lakes were turned and paired in a triple
gallop. Those who saw us go by said
tbe bead of tbe state was either crazy or
drunk. He was neither ono nor tbe
other ; but be was afraid of his life."
lluoning thus for three hours Kf Ich was
out distanced ; his horse full bloodod,
by tbe way was covered with toam and
refused to obey tbe whip or spur. Na
poleon reaobed home safely, though
'bathed in ncrsniration." In the after
noon Griscelli was commanded to capture
Kelch. How this was effected let his
own words tell : "Herbert, Letourncur,
and I left tbe room with directions to
arrest tho assassin, doad or alive. At six
o clock, exactly, wo arrived at fies
rnaret'a, whtra our man was in tho habit
of corainc every day to take absinthe
Herat trn ordered dinner for sin tenon.
At eight o'clock arrived Certain M
colli, who had arrived from London fo
assist at the 'preparation' of tbtfempe
tor. II tasked ritsmaral hero Kelt
was. and was (ol that he- Would fcfrlhera
at nine, o'clock. With that hour Came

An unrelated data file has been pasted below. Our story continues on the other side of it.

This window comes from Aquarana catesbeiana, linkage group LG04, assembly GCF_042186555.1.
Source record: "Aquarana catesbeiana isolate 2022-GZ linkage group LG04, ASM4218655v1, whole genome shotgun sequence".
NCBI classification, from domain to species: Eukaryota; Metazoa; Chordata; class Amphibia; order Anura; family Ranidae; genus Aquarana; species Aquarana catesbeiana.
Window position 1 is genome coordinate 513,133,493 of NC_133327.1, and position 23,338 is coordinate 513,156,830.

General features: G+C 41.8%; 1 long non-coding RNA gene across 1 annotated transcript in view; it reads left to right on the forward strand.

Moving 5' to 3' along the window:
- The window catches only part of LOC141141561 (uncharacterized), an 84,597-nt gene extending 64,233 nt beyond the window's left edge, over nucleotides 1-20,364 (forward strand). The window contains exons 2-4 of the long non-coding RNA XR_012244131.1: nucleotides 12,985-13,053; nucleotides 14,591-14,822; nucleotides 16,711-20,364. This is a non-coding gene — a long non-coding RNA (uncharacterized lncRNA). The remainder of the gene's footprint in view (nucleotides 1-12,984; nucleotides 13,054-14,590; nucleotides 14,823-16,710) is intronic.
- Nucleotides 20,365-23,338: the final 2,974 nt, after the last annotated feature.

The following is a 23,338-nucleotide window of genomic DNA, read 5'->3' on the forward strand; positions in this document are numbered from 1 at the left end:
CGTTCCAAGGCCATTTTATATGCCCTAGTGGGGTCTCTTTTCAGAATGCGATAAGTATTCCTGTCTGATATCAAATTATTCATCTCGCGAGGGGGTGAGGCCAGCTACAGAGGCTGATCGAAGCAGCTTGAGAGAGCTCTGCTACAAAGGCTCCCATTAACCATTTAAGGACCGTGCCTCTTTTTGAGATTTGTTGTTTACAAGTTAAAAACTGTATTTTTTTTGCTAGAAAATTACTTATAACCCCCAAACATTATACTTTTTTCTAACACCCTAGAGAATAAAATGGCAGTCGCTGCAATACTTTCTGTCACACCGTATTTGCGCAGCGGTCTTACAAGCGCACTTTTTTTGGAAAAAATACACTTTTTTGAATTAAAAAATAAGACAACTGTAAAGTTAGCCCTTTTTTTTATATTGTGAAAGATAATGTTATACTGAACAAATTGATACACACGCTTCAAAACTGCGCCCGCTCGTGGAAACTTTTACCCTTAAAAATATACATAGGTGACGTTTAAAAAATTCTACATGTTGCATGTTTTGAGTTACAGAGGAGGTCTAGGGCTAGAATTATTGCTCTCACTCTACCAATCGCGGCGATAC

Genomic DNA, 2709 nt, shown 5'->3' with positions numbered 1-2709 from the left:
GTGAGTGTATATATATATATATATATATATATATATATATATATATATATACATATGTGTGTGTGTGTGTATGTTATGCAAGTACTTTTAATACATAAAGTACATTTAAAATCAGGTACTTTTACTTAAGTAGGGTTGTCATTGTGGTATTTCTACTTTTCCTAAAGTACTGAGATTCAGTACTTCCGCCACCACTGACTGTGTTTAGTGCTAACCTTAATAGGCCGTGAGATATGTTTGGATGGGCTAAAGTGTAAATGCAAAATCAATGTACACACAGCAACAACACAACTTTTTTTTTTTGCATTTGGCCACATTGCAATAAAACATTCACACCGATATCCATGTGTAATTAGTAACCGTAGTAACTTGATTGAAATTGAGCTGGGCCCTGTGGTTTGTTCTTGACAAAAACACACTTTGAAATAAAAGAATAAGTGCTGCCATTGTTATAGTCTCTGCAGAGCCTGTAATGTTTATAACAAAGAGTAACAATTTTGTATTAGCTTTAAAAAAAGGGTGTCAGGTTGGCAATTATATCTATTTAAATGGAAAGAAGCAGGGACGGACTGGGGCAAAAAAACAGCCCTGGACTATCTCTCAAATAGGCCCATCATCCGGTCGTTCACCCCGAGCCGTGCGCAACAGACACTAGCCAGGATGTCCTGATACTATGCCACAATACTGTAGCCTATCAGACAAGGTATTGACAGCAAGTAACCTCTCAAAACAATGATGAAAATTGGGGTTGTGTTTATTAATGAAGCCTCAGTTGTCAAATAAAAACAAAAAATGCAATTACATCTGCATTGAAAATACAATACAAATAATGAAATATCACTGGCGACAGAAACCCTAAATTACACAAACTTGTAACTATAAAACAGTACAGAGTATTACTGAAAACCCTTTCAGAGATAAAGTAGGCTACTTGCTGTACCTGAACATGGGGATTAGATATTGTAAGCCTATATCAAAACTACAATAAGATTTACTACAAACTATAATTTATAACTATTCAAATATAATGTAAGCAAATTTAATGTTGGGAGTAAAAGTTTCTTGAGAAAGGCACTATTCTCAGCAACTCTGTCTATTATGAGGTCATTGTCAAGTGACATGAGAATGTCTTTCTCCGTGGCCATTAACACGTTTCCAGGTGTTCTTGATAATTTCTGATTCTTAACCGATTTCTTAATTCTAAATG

Keloh. While ha was takioc bit clan C
ordered LetoarMttr Co arrest Murelli.
TROY, MO., WEDNESDAY, JANUARY 29, 1873-
Ilebert and I seized neon Kelcb, who,
notwithstanding w wore two to one,
escaped through tho dining room, the
bed room, jumped through a window, sni
fell within tho ioatdo wall, in which was
a door. Had this door been open tho
assassin would havo been safe, and the
watching of fifteen days lost. Not able
to escape that way, and perceiving that
his crimo was known, Keloh, liko a scnsi
blo man, wished to sell his life dearly.
Ho drew and cocked pistol ; I did like
wise J the two explosions mado a single
sound. He fell, bathed in blood ; my
ball had entcrnd between the nose, fore
head and right eye, and came out behind
tho left car. His whistled past my car.
His accomplice Morelli ran at the noise
of firing. While he was olimbing the